Normative command and control influences a study of cohesion in terrorist organizations and their effect on society
Ellenburg, Christine A.
Pfeiffer, D. Karl.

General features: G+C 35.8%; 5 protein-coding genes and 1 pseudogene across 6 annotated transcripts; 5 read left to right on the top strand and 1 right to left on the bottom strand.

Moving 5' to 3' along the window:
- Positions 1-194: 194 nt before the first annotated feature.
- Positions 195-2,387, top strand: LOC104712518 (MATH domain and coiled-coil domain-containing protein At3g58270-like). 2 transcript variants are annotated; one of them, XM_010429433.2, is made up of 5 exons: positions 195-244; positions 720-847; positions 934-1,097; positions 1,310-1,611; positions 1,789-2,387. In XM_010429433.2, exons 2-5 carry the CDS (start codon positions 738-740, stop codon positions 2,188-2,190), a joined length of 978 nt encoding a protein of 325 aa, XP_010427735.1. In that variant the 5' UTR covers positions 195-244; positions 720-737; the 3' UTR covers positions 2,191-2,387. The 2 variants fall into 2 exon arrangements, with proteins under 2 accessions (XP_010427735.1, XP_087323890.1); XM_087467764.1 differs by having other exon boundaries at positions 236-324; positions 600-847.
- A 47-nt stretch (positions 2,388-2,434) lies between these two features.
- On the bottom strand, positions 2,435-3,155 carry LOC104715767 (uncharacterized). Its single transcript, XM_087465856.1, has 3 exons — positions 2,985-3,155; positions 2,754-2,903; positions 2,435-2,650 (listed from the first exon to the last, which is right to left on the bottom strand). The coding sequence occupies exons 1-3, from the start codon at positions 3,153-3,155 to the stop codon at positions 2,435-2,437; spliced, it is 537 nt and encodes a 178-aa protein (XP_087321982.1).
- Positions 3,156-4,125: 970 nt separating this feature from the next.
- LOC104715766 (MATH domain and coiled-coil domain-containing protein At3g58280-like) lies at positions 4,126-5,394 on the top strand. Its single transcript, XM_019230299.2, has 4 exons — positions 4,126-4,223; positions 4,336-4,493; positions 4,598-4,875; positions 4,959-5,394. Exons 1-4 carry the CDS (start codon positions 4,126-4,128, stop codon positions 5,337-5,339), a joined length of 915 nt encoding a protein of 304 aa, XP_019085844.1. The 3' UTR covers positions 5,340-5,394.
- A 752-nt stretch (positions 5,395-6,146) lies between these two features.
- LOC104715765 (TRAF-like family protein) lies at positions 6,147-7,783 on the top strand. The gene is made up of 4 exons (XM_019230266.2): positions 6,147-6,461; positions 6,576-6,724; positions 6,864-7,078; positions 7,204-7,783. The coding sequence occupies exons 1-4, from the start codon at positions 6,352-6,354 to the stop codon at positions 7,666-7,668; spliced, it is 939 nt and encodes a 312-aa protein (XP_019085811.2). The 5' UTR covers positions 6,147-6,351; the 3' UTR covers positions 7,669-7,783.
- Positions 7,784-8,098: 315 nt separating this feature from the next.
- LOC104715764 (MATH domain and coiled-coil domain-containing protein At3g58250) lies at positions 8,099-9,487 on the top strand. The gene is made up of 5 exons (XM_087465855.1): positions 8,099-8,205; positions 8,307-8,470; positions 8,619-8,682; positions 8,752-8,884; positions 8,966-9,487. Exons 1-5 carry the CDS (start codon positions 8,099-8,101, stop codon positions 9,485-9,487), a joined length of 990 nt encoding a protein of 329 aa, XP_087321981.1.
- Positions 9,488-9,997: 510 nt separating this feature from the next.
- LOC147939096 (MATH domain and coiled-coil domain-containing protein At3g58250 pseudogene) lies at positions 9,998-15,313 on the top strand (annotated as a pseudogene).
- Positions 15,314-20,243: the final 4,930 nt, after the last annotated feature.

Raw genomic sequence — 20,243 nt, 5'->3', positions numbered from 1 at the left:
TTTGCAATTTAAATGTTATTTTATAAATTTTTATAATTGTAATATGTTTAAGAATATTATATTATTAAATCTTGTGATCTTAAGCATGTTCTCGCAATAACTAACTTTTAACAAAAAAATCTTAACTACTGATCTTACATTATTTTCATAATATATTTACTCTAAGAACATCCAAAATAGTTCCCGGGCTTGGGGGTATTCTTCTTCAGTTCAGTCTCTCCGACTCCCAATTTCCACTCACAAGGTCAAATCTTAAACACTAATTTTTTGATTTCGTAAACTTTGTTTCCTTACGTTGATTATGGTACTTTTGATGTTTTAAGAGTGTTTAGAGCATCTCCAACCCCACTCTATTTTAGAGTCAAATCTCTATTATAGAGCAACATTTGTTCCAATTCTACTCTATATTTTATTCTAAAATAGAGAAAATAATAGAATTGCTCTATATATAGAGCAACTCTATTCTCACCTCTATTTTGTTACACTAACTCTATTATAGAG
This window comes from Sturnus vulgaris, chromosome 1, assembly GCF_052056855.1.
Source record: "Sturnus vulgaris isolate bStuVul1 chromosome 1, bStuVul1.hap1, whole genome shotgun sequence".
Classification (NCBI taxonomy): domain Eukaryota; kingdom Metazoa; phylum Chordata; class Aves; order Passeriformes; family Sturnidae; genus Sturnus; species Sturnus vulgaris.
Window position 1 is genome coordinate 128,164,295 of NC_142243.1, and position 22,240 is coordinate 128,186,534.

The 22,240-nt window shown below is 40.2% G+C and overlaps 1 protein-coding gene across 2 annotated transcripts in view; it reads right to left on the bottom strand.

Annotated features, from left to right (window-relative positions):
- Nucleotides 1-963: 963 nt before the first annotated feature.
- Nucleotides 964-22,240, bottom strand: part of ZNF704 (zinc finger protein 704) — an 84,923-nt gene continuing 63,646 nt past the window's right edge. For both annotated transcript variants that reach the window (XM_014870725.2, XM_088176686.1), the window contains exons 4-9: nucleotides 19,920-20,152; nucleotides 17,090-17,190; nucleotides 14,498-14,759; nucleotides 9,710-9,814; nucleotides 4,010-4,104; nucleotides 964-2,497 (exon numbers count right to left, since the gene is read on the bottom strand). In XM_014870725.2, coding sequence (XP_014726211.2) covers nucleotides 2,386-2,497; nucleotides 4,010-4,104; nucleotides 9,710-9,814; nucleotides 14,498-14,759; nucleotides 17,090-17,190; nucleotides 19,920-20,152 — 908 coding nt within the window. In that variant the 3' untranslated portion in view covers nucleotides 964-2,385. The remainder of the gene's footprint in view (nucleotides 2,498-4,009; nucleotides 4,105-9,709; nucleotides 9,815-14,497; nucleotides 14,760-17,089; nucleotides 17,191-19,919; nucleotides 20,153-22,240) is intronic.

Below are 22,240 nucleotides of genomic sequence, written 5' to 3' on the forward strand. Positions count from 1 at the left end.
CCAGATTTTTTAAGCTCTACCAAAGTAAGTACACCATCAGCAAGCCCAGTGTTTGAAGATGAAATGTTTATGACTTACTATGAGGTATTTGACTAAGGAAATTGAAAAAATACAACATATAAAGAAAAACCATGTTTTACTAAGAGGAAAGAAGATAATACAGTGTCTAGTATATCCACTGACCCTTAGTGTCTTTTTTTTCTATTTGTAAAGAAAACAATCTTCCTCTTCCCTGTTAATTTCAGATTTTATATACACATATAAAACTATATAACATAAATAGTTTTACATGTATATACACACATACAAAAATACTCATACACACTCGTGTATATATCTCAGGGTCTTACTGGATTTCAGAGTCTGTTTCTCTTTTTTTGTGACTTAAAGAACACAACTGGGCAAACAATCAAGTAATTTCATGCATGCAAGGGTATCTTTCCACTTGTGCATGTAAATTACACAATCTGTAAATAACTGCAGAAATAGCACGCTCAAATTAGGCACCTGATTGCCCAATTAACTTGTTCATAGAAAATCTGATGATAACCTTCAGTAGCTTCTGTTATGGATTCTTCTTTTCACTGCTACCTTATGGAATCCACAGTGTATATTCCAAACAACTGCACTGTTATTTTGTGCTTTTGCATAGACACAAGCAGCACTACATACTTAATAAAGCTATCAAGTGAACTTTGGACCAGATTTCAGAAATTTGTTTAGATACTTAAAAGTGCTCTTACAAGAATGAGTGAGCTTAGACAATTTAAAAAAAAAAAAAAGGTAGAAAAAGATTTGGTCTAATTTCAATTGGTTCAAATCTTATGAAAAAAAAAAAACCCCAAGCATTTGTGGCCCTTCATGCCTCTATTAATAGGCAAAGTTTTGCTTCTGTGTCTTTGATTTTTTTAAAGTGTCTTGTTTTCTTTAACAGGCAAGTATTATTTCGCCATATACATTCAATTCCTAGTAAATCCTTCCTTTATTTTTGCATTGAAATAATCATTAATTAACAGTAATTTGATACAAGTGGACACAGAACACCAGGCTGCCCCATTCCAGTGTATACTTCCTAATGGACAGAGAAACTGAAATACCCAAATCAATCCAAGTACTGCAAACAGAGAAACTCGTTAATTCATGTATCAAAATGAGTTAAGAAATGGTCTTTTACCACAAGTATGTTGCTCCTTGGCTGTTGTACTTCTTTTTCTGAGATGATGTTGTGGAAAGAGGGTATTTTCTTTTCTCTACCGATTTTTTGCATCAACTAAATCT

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Current Afghanistan operations demonstrate the ability for terrorist organizations to flourish without clear structure. Such organizations likely adopt missionary and/or adhocracy structures, which are underdeveloped theoretically and empirically with organizational theorizing, particularly military command and control concepts. However, terrorist organizations are groups and thus subject to norm processes. From an open systems view of organizations, processes develop according to the operating conditions of the group. As conditions change, internally and externally, groups must adopt norming strategies within the constraints of the group's environment. If a group is unable to maintain a norming structure facilitating group cohesion and clear understanding of the group's mission, then that group will likely fail to meet its objectives or cease to exist. Thus the ability of a terrorist organization to achieve its objectives is partially dependent upon its ability to influence, directly or indirectly, the society in which it operates. Terrorist organizations must entice people to willingly join a group that assumingly does not value less radical societal norms. This work studies norming processes within terrorist organizations. It begins with a review of the norming literature and thus applies reviewed concepts to terrorist organizations. It provides a foundation from which future researchers can test hypotheses related to terrorist groups and their environments from a normative perspective of command and control.
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